Here is information from the Texas Butterfly Ranch about a way we can help monitor the monarch population (which has been reported to be dwindling). I am very excited for my family to start trying this!
Great job of weeding and trimming... What a heap we left by the trash barrel! Thanks to everyone who helped and to Zonnette Yvonne for preparing a report and folder for volunteers on tagging Monarch butterflies. Surprises today - an Easter egg among the overgrown mums, a hummingbird feeding on salvia and a variety of butterflies.
The Matzke Park Butterfly Garden Project is an ongoing project of the Norchester Garden Club. It is managed by the Butterfly Committee and maintained by garden club members to create a positive leisure and learning experience for residents of the Norchester Subdivision and surrounding communities. Garden club and community volunteers along with Harris County Precinct 4 have participated in accomplishing some of the following this year:
* Workdays - official and independent - to weed, trim, and mulch * Web site postings including "Plant of the Week" * Plant Exchange called "Givers, Takers and Flower Bed Makers" * Fire ant control * Garden signs - three juvenile signs designed, fabricated and installed * Lady Bug Release and Workday * Irrigation monitoring and repair * Moss rock purchased and placed around fence row bed * Children's Educational Program * Planting purchased and donated plants * Garden Party planned and hosted by Zonettes * Planning meeting, dinner and film "The Incredible Journey of the Butterflies" for Zone Leaders who focus on maintenance of an area of the butterfly garden and Zonettes who help randomly such as their honoring of Zone Leaders at the Garden Party * Butterfly Garden Committee Luncheon * Grant from the Native Plant Society of Texas * Butterfly Watering Sandpits
Sandpits have been built which will give butterflies two spots in our garden to perch and sip. This was installed at the south fence with the help of three missionaries who were passing by last Saturday morning. The other is at the north fence and both are near the faucets.
Monarch project announces garden grants By Julie Allen on April 8, 2014 The Native Plant Society of Texas is awarding $7500 in small grants to 36 community gardens around the state to fund planting of Monarch butterfly habitat. The grants were announced April 4 by Cathy Downs, chair of the Society’s Bring Back the Monarch to Texas project.
This is the second year that the grants have been awarded to schools, nature centers and other organizations in order to create demonstration gardens or “Monarch Waystations” with habitat for the migrating Monarchs. The grants may only be used to pay for native milkweeds or native butterfly nectar plants. The application process for grants is described here.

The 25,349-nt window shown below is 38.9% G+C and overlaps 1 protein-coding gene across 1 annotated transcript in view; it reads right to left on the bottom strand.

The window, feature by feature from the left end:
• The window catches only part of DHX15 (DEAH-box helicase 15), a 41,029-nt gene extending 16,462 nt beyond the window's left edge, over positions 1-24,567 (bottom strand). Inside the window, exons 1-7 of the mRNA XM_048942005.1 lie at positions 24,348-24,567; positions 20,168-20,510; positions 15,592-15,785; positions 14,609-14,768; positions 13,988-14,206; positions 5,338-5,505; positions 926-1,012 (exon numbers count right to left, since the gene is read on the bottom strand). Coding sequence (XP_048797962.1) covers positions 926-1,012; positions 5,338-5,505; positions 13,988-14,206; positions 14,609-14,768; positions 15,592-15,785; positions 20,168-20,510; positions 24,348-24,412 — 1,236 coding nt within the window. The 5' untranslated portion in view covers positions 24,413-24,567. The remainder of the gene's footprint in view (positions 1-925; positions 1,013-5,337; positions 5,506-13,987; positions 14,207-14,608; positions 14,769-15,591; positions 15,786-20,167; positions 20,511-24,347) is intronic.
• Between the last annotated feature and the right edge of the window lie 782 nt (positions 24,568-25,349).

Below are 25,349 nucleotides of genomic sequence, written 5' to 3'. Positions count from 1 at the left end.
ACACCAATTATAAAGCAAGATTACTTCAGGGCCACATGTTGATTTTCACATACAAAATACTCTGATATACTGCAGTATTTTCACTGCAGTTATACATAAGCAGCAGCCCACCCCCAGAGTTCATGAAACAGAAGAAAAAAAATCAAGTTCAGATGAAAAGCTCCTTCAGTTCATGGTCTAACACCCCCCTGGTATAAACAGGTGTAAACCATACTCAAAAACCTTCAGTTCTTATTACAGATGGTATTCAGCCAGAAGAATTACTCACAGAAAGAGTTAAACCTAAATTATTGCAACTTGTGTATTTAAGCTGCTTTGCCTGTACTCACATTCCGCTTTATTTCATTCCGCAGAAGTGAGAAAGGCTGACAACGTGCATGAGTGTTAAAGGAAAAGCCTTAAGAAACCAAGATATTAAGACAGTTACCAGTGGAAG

“These gardens will not only raise awareness of the plight of the Monarch Butterfly, they also demonstrate the importance of our native plants to the life cycle of the Monarch and other wildlife species,” said Native Plant Society president Bill Hopkins. “We encourage homeowners to incorporate these plants into their own landscapes.”
Texas provides critical habitat on the primary migration pathway of Monarchs to their wintering grounds in Mexico, according to Cathy Downs. The availability of native milkweed host plants, which is necessary to assure successive generations continuing north, has declined in Texas. Herbicide-tolerant crops, mowing of roadsides, parks and open areas and continued drought have all had an impact on the number of Monarchs surviving the southern journey to Mexico. Recently released population estimates for the Monarchs over-wintering in Mexico report the butterfly numbers to be at an extremely low level this year.
The Bring Back the Monarch to Texas project was established two years ago by the Native Plant Society of Texas to raise public awareness for Monarch Butterfly conservation, to produce and distribute milkweeds that support reproduction by Monarch butterflies and to restore Monarch habitat throughout the Texas migration flyway. The project works with Monarch Watch to grow native milkweed and make it more available. Monarch Watch is an educational outreach program based at the University of Kansas that engages citizen scientists in large-scale research projects. Monarch Watch provided some of the funding for the garden grant program. Additional funds were raised by Native Plant Society chapters and some came through generous individual gifts.
Cathy Downs and other volunteers in the Bring Back the Monarch to Texas project are available for presentations at schools, garden clubs and other organizations. Contact our State Office for more information.
Organizations receiving grants in Spring 2014
Grapevine Garden Club Grapevine
Rio Grande Valley Chapter TMN San Benito
Linden Garden Club Lindem
Clear Lake Shores Civic Club Clear Lake Shores
St. Christopher Episcopal Church League City
Garden Oaks Elementary School Houston
Hunt County Master Gardeners Greeville
Dallas County Master Gardeners Dallas
Johnson County Herb Society Crowley
Faith Lutheran Church Flower Mound
Norchester Garden Club Houston
Texas Panhandle Audubon Society Amarillo
First Jefferson Unitarian Universalist Church Forth Worth
Kindercare Learning Center Fort Worth
Oak Hill Elementary PTA Austin
Children in Nature Network North Tx. Region Fort Worth
Smithville Public Library Smithville
City of New Braunfels Parks and Recreation Dept. New Braunfels